While the EP is organised around political groups and MEPs represent all citizens, not just those of their Member State, in practice national interests sometimes prevail. This is mostly relevant for a small number of issues, usually related to national sovereignty or on which strong differences still exist among Member States. Most of the time, the plenary simply follows the decisions made by the committees. Therefore, committees are where decisions are really made. Political discussions, negotiations, and compromises happen in the committees, and informally between key MEPs around the same time. Out of the 751 MEPs, some are much more influential than others. In each committee, a handful of MEPs actually do the majority of the work, and go out of their way to build alliances and coalitions. Certain positions, such as political groups’ coordinators and rapporteurs are especially key in the decision-making process. The EP’s influence among the EU institutions has been steadily growing over the last decades. Originally a consultative body, it is now almost equal to the Council. The EP often tries to leverage its legitimacy as the only directly elected institution, in order to increase its power. For example, it successfully imposed the “Spitzenkandidat process” to the European Council. However, the EP is undermined by the low turnout of its elections, and often suffers from a lack of visibility in Member States. Examples of issues where national interests strongly influence MEP votes: defence and foreign affairs (esp. between more interventionist countries such as FR or UK, and neutral or more pacifist countries like IE, FI, DE), nuclear power (pro-nuclear vs anti-nuclear), agriculture. More generally, in most areas nationality always plays a small role in influencing MEP votes. For example, Nordic MEPs generally tend to be more pro-free trade than their Southern counterparts, within the liberal political group *and* within the socialist group.

34 Table of contents 1 The European Union’s history 8
The Court of Justice of the EU 2 The Member States 9 The decision-making process 3 The EU’s competences 10 The EU’s legal acts 4 The European Commission 11 The EU agencies 5 The European Parliament 12 The euro 6 The Council of the EU 13 The EU budget 7 The European Council 14 Questions and answers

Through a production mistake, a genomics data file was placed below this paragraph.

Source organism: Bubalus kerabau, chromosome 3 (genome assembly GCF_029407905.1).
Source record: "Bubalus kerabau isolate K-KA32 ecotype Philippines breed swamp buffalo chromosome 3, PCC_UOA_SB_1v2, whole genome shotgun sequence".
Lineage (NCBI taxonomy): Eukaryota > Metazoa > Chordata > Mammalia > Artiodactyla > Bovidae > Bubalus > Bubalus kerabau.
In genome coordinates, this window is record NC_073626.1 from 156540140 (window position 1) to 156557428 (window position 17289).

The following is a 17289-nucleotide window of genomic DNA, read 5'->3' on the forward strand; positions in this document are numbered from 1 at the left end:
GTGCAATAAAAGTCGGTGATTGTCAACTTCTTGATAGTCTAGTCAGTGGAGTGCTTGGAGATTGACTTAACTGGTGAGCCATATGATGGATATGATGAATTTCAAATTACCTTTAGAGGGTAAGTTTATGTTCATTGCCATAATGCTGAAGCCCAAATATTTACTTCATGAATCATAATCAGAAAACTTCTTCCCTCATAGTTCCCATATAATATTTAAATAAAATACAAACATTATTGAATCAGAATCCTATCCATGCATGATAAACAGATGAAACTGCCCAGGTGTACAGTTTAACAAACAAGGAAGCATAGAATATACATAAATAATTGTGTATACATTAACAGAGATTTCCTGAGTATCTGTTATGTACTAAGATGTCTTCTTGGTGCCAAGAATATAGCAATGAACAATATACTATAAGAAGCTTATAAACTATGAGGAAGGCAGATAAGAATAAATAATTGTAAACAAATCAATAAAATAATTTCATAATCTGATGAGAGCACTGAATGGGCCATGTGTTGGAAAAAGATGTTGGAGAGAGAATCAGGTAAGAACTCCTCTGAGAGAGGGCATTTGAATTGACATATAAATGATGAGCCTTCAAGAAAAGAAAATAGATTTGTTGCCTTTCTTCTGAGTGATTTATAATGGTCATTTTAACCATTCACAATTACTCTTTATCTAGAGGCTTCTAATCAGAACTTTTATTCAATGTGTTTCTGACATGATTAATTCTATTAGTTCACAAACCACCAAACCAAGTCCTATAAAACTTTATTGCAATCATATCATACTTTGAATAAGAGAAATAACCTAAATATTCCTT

35 The Council – Role and powers
The Council of the European Union (often referred to as the Council of Ministers, or just “the Council”), is the EU’s other co-legislator. It represents the executive governments of the Member States. Council meetings are attended by ministers or state secretaries (ministerial level). Unlike the Commission and Parliament, the Council has no fixed term. Instead, its composition varies along with national elections and other government reshuffles. Just like the Parliament, the Council can amend, adopt, or reject legislation, but does not have the ability to propose new legislation. For the ordinary legislative procedure, the Council and the Parliament are on equal footing as co-legislator. However, in some specific areas, the Council holds more power than the Parliament (CFSP, justice and home affairs, taxation, and certain aspects of other policy areas such as the fiscal aspects of environmental policy, for example). The Presidency of the Council rotates between the Member States every six months. Ahead of Council meetings, the Presidency prepares the agendas and brokers compromises. During the meetings, the representative of the country holding the Presidency acts as the chairperson. The Presidency is currently held by Estonia. Bulgaria will take its place in January 2018, followed by Austria in July 2018.

36 The Council’s configurations
The Council is a single legal entity, but it meets in 10 different “configurations”, depending on the subject being discussed: General Affairs (GAC), co-ordinates the work of the Council, and prepares European Council meetings; Foreign Affairs (FAC), chaired by the High Representative; Economic and Financial Affairs (Ecofin), includes budgetary and Eurozone matters via an informal group composed only of Eurozone member ministers; Agriculture and Fisheries (Agrifish); Justice and Home Affairs (JHA), includes police and justice cooperation; Employment, Social Policy, Health and Consumer Affairs (EPSCO); Competitiveness (COMPET), merger of three previous configurations, Internal Market, Industry, and Research, it also deals with space policy; Transport, Telecommunications and Energy (TTE); Environment (ENV); Education, Youth, Culture and Sport (EYC), includes audio-visual issues. The General Affairs Council is also responsible for the coordination between Member States during the negotiations with the UK on its withdrawal from the EU.

37 The Council’s voting system